settings are deleted, but the entry remains in the Service Control
Manager until the computer is rebooted. So my solution is to use a
custom action and override Installer.Uninstall. That reliably stops
the service and I'm about to try deleting it manually with the
DeleteService API. Is that the right way to go about it?

2. Running the program after Install. I don't want the program to run
until the Finish button is pressed. So use the AfterInstall event and
wait around for the window to be closed? Or is there another way?

Thanks again,
Andrew

Apr 9 '07 #3

P: n/a
I found the problem with the Uninstall not being reliable: Reference
counting under the SharedDlls registry key. If the count is 1,
Uninstall decrements the number and exits.

Apr 9 '07 #4

P: n/a
I'm not clear, you've resolved with issue with stopping the service?

If you're installing a service, there should be no program to run after
install. So I'm clear: you want to run your application after you press
Finish in the installer but you don't want to installer to exit until the
user exits your application? Why?

--
Browse http://connect.microsoft.com/VisualStudio/feedback/ and vote.
http://www.peterRitchie.com/blog/
Microsoft MVP, Visual Developer - Visual C#
"an******@gmail.com" wrote:
I found the problem with the Uninstall not being reliable: Reference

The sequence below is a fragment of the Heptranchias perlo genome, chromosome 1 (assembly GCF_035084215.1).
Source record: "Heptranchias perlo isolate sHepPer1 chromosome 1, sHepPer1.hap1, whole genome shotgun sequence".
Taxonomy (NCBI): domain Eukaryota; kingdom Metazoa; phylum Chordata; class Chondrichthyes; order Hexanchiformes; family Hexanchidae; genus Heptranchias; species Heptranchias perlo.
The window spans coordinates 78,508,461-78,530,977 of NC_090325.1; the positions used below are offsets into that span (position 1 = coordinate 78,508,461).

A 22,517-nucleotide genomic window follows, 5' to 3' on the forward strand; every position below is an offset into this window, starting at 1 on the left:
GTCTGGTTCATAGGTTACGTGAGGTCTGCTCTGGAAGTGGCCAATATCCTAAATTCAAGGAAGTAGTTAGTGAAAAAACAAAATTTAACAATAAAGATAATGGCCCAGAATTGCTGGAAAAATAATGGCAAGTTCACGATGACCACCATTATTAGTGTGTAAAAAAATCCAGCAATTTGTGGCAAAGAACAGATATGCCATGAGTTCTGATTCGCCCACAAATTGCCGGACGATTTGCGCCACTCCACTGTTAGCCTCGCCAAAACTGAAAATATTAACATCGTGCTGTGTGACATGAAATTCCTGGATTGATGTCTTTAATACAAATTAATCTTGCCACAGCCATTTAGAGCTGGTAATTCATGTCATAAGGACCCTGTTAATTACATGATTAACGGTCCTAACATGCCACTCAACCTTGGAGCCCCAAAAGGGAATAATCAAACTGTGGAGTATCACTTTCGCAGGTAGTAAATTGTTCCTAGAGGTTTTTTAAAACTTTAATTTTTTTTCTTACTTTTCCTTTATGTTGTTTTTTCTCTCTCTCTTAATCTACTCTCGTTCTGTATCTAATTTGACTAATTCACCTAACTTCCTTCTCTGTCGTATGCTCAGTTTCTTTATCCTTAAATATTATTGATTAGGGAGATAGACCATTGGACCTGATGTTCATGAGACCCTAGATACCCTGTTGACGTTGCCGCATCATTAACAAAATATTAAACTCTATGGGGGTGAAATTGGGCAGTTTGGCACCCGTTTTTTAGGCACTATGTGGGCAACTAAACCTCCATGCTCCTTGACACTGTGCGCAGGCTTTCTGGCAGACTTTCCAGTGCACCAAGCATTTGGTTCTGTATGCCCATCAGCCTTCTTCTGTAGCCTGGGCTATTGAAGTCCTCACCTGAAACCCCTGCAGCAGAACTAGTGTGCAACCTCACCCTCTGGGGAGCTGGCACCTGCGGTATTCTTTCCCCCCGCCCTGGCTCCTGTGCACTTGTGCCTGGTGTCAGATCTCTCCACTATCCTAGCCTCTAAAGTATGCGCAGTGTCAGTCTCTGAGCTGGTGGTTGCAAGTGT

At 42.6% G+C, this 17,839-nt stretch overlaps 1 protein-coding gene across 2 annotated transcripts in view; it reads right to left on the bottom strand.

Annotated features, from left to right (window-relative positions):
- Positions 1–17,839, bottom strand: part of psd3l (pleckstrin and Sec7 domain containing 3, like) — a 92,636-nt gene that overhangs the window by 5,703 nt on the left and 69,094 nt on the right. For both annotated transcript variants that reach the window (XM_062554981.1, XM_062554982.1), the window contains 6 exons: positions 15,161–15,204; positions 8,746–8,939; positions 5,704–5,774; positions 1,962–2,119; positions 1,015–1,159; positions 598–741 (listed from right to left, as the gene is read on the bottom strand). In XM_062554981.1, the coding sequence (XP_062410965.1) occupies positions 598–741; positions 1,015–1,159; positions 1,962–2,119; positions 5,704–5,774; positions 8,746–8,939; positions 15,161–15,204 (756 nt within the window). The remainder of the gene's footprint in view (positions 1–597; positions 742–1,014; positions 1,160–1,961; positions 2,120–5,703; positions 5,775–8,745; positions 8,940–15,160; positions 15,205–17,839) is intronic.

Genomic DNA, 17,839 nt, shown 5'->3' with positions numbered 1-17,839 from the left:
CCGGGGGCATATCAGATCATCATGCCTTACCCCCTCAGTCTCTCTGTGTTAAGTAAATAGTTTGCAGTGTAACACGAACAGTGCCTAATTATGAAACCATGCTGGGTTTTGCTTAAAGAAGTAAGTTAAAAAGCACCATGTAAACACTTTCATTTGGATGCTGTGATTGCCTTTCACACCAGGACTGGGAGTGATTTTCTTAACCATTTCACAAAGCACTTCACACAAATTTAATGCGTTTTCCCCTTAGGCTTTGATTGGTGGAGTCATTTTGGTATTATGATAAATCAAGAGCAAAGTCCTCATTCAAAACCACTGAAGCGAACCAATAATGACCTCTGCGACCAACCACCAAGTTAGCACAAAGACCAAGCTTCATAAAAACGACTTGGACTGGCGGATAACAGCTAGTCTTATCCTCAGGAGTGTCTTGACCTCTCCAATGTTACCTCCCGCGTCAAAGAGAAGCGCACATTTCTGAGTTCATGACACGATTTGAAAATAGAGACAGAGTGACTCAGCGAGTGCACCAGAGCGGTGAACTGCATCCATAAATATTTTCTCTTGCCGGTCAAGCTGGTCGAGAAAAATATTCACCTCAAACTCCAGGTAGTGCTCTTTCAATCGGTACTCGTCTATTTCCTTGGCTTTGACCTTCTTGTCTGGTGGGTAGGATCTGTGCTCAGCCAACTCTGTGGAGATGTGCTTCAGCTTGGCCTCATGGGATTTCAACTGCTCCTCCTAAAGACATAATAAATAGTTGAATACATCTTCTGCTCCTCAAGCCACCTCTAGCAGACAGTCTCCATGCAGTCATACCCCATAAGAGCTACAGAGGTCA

counting under the SharedDlls registry key. If the count is 1,
Uninstall decrements the number and exits.

Apr 10 '07 #5

P: n/a
Yes, the service is stopped and Uninstall removes it properly IF the
reference count in SharedDlls is 1. The LegacyShared property in the
setup project led me to believe there was no reference counting.

Displaying the app after it's installed: It's a service with a
separate control panel EXE and the control panel starts after the
installation is complete. So it starts the process with an argument "/
setup", which tells the control panel to wait for the setup window to
close:

static void WaitForSetupToClose()
{
FindWindow:
bool found = false;
foreach (Process p in
Process.GetProcessesByName("msiexec"))
{
if (p.MainWindowTitle.ToLower().Contains("my
title"))
{
found = true;
break;
}
}
if (found)
{
Thread.Sleep(500);
goto FindWindow;
}
}
Apr 10 '07 #6

P: n/a
Your control panel application requires msiexec not to be running? I can't
tell from that what the best solution would be. Why does it need msiexec not
to be running?

The problem with the say you're doing it now is that another install could
be running and you control panel application can't tell if the "correct"
msiexec has exited or not...

"an******@gmail.com" wrote:
Displaying the app after it's installed: It's a service with a
separate control panel EXE and the control panel starts after the
installation is complete. So it starts the process with an argument "/
setup", which tells the control panel to wait for the setup window to
close:

static void WaitForSetupToClose()
{
FindWindow:
bool found = false;
foreach (Process p in
Process.GetProcessesByName("msiexec"))
{
if (p.MainWindowTitle.ToLower().Contains("my
title"))
{
found = true;
break;
}
}
if (found)
{
Thread.Sleep(500);
goto FindWindow;
}
}
Apr 10 '07 #7